Hong Kong Human Rights Monitor

A Threat to the Basis of Our Autonomy

Recently, a number of members newly appointed to the Basic Law Committee have commented on the legality of the new law on the right of abode of children born in China.  This is a dangerous trend.
The independence of the Judiciary and autonomy of the Hong Kong SAR could be severely compromised if the trend is allowed to develop.  It may appear attractive to people who want to win to have such powerful allies publicly backing them up, but the price is too high.

If we are not careful, the Basic Law Committee could become some kind of super-Court of Final Appeal as well as some kind of super-legislative council of the SAR.  Just imagine: if the Basic Law Committee could pronounce valid a Hong Kong law whose validity is under challenge before the court, is this supposed to influence the court's judgment?

When even an ordinary lawyer would refrain from detailed comment to avoid any impression he or she was trying to influence the court, how can an authoritative body such as the Basic Law Committee behave with less self-restraint?

It is also suggested that the Basic Law Committee may be invited by the SAR Government to give an opinion on the validity of any law passed by the SAR legislature, or that any SAR law reported to the National People's Congress' (NPC) Standing Committee for the record under Article 19 of the Basic Law is to be regarded as valid unless returned for the advice of the Basic Law Committee.  This will have the effect of creating some kind of "negative vetting" procedure under the Basic Law Committee.  The authority of Hong Kong laws will then be derived not so much from the SAR legislature as from that committee.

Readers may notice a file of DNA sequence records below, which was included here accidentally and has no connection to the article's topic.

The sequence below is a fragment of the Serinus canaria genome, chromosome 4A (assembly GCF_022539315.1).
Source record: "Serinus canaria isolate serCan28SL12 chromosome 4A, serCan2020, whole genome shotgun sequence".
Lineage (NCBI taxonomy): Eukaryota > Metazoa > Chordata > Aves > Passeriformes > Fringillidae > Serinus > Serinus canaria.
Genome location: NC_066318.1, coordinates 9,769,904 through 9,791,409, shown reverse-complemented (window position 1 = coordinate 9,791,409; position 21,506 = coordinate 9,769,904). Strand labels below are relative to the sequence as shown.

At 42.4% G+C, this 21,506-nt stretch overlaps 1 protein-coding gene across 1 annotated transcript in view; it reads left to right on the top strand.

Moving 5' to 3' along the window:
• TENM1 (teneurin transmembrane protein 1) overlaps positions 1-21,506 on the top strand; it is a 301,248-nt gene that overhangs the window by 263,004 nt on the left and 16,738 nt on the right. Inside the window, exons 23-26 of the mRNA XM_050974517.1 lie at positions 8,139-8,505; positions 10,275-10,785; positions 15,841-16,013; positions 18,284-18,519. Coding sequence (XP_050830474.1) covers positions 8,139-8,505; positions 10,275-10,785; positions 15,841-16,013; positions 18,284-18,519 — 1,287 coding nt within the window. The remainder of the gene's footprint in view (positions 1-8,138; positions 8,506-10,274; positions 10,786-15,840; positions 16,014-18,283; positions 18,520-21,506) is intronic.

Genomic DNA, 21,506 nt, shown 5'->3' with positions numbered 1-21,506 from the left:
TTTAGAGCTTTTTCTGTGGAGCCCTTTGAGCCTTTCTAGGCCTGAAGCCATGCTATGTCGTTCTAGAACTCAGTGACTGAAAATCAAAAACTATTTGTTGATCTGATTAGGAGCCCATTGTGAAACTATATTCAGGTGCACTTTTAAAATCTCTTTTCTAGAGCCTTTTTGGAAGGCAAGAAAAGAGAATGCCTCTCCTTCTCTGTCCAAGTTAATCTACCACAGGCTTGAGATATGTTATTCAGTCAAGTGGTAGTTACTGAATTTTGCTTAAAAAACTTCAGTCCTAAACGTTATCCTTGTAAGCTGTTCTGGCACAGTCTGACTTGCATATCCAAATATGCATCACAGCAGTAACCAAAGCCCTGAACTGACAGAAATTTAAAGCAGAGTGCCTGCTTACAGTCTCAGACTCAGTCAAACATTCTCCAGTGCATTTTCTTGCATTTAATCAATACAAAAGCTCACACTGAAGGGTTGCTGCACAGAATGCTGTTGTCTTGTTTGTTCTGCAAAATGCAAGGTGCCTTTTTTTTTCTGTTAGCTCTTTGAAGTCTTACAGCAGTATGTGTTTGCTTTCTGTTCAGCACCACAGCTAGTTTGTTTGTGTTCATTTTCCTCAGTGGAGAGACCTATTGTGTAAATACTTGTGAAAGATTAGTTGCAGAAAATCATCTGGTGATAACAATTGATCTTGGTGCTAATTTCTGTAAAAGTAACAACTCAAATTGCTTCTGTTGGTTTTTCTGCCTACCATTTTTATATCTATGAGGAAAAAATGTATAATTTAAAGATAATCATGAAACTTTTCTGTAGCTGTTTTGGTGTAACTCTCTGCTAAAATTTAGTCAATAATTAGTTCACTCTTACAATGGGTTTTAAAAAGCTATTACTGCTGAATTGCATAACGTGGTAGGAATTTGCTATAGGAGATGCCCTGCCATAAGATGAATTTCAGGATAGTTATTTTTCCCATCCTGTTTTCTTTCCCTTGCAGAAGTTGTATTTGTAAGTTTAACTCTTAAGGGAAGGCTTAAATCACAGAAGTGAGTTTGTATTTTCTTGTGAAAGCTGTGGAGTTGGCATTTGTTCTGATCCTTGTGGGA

If such a vetting procedure were adopted, much of the power of the SAR courts to interpret the Basic Law would be rendered meaningless for any practical purpose.  The reason is obvious: if any court should form a view different from that of the Basic Law Committee, its judgment would be appealed against.

If and when the appeal went to the Court of Final Appeal, that court might take the same view as the Basic Law Committee or it might not.  Either way it would cause great public confusion or a loss of confidence in the court's independence or both.

All the above goes to show the highly undesirable likely consequences of giving the Basic Law Committee that role.  What is even more important to point out is that it is wrong and contrary to the letter and spirit of the Basic Law to thrust such a role on the Basic Law Committee.

Although there is no provision in the Basic Law specifying the ambit of the powers and function of the Basic Law Committee, the matter is clear from looking at all those articles in which that committee is mentioned, and from a proposal of the Basic Law Drafting Committee on the establishment of that committee, appended to the Basic Law.

In that proposal, the Basic Law Committee is to be a working committee under the Standing Committee of the NPC.  Its function is to study questions arising only from articles 17, 18, 158 and 159 of the Basic Law, in relation to which it is to submit its views to the Standing Committee of the NPC.
If one reads these articles carefully, it is plain that the first three articles mentioned require the views of the Basic Law Committee on laws enacted by the SAR only on the question of whether they are or are not in conformity with the provisions of the Basic Law (1) regarding affairs within the responsibility of the central authorities, i.e., defence and foreign affairs, and (2) regarding the relationship between the central authorities.

On no other questions concerning the conformity of an SAR law with the Basic Law is action by the Standing Committee after consulting the Basic Law Committee's view provided for in the Basic Law.  An SAR law which has to do only with the right of abode in Hong Kong as an instance of Article 24 of the Basic Law cannot be said to fall under either of those two headings.

Under Article 17, laws passed by the SAR legislature have to be reported to the Standing Committee "for the record".  If that committee, after consulting the Basic Law Committee, considers any SAR law passed does not conform with the Basic Law in either of the two areas referred to earlier, then the Standing Committee may "return" the law in question to the SAR, but without amending it.  Thereupon, that law will be invalidated, and the SAR is left to decide what to do about it, if anything.